1. Customer Data – The DPO’s approach is that as a representative of the customer. Their job is to make certain that the company isn’t doing anything that places the customer at risk or acts in a way that is outside of the agreed upon terms between the company and the customer that provided their personal data. This is a direct response to the focus of privacy acts and regulations popping up around the globe, such as GDPR (EU Privacy) and CCPA (California) and the expectation of many more governments passing similar laws.
  2. Hierarchy – Typically the DPO is outside of the IT department. While they are a technical resource, and require technical knowledge to do their job properly, due to the nature of them being a voice on behalf of the customer they usually report outside of IT to avoid conflicts or internal pressure that may sway them from doing their job correctly out of fear of losing it. In larger companies the DPO will report to the legal department. In companies that don’t have legal departments in house, they can also report directly to the President/CEO. Of course, that does not mean there is a need to do a reorg if this isn’t how you have the structure within your company. If things are working well and the DPO is a Rockstar – then don’t fix something that isn’t broken.

What does this mean for the data privacy needs of your organization?

To be honest, I cannot give a specific answer on that (without talking to you.)  My best suggestion would be to have the round table discussion with the leadership of your company and confirm that you have someone that is designated as the “voice of the customer” and get them trained on how the relevant security regulations will affect your business operations. You can also hire a DPO. According to Zip Recruiter the average salary for a DPO (as of Oct 2020) is just under $90,000. This is a national average, so cost will vary drastically based on the market. You can also hire consultants if looking to save money on annual spending. You could probably get a good privacy consultant for a third of the cost of a full time DPO, that can work with  your IT and HR leadership to build, design, and implement your privacy program in a compliant manner across all areas you are doing business.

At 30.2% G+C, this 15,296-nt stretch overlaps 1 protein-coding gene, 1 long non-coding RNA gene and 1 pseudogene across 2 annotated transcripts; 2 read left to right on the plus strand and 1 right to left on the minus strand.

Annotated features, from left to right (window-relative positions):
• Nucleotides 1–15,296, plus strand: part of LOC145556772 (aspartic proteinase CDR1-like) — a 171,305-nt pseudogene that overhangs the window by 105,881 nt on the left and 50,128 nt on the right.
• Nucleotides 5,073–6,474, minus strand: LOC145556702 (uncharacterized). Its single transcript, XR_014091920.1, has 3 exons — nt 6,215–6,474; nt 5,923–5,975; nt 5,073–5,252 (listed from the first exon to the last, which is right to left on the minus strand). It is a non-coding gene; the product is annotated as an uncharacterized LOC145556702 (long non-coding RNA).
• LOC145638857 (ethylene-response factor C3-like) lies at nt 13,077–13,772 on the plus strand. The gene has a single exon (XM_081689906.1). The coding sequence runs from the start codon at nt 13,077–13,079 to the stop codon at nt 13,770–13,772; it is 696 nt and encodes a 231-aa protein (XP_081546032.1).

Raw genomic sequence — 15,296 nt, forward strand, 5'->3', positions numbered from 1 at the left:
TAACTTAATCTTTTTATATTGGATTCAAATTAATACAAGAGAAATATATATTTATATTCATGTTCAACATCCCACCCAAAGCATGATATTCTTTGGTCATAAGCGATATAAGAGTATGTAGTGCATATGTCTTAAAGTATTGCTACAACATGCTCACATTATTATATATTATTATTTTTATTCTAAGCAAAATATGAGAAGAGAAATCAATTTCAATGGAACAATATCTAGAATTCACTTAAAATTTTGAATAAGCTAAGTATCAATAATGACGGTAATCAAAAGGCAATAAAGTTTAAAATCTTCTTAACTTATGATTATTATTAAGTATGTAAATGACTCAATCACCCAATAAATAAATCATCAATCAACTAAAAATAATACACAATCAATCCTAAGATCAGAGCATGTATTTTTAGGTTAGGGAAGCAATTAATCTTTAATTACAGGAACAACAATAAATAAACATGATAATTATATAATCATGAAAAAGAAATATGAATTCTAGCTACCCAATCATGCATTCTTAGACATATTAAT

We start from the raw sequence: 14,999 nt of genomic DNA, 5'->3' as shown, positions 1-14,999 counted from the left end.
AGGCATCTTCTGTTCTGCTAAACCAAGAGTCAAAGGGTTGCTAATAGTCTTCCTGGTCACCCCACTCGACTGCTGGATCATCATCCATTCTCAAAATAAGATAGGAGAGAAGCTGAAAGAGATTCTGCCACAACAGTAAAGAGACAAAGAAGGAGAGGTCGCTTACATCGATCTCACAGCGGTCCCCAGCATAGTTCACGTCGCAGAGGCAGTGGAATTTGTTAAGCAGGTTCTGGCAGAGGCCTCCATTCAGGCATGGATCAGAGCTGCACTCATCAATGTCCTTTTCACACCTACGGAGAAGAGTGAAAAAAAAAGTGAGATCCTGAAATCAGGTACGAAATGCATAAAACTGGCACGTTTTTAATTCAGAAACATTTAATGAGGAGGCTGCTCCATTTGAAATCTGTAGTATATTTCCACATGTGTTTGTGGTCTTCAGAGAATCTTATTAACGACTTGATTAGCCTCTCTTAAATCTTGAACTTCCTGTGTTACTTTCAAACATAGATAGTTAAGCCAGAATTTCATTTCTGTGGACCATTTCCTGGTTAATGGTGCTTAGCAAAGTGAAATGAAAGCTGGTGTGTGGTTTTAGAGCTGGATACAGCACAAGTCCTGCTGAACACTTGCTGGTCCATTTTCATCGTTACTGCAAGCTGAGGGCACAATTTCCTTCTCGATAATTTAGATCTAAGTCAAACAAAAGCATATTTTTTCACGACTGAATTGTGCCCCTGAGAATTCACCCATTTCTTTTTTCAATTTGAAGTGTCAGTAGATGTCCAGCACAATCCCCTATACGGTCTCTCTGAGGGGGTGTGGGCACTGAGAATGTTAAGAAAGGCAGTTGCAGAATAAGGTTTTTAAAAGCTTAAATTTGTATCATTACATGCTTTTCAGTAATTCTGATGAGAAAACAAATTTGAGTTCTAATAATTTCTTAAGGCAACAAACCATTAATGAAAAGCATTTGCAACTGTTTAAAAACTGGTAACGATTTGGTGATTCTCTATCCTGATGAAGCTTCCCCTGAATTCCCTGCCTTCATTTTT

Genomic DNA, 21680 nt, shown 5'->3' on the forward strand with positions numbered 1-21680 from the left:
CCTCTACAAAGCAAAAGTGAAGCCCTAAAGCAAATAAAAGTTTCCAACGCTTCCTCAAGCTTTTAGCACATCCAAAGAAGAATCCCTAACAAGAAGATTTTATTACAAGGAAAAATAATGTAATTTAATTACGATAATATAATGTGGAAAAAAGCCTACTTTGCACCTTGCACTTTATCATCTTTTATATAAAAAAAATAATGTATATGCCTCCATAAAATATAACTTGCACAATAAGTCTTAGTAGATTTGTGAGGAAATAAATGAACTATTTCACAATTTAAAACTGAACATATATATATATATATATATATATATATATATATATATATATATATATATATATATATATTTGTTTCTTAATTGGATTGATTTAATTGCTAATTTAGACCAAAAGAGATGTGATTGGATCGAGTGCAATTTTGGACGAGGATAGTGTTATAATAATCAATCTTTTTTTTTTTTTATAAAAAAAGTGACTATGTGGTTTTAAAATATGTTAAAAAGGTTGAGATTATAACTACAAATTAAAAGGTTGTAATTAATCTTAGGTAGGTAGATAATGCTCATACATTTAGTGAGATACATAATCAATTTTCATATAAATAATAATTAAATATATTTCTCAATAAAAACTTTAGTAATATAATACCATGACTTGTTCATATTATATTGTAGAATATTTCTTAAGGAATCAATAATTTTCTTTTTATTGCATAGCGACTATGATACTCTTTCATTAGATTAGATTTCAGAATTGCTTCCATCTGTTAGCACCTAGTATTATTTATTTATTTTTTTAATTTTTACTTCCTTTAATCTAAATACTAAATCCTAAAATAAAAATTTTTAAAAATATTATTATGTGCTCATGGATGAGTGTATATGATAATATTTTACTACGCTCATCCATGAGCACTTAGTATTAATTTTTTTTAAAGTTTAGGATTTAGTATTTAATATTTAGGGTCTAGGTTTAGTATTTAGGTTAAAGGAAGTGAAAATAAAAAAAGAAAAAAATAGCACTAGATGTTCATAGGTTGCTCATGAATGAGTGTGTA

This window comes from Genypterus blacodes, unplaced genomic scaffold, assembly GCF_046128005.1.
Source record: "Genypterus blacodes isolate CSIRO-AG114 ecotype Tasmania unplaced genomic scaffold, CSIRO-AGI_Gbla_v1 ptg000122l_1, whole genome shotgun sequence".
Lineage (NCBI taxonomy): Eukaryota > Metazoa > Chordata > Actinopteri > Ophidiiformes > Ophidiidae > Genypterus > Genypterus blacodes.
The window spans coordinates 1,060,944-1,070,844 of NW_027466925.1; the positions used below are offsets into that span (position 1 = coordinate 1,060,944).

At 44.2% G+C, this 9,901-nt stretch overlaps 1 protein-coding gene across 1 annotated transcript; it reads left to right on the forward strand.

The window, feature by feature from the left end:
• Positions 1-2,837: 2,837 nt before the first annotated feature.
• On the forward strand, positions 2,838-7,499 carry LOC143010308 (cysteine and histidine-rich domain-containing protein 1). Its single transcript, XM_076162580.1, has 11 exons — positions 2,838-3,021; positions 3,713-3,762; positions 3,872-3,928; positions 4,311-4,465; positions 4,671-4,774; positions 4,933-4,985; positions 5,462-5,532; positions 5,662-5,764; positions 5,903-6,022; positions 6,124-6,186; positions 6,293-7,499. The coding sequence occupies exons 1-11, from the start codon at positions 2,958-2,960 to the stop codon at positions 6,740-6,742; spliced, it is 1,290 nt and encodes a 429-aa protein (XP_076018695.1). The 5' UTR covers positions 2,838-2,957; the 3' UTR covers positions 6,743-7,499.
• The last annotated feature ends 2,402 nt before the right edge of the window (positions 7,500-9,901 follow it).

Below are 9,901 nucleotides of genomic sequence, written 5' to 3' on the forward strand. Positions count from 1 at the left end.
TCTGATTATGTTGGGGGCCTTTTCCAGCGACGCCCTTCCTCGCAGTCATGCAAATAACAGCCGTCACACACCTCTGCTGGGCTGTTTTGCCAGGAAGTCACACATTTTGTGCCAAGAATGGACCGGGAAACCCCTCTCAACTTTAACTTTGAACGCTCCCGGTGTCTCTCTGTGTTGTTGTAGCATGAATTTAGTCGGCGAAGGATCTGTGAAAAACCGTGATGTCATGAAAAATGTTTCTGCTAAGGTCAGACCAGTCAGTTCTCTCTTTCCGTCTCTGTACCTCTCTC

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Shawn Adams is a Senior Security Consultant at SecureTrust and an active member of the IT Security Community.

Written by Shawn Adams

Shawn Adams is a Senior Security Consultant at SecureTrust and an active member of the IT Security Community. In his role at SecureTrust Shawn works primarily with Enterprise class clients to improve the maturity and effectiveness of their security programs. He also helps his clients build stronger governance and culture practices to reduce over all risk and increase key business objectives through security measures.

Prior to SecureTrust, he has spent over 25 years in IT Operations and Architecture roles. Most of this time was in leadership positions where he worked with executives in organizational development efforts and client facing communication and incident management positions. Shawn holds the QSA, CISA, CISM, and CDPSE certifications and an MBA with a focus on IT Management. He can be reached for additional questions on twitter under the handle: @Shawn_writes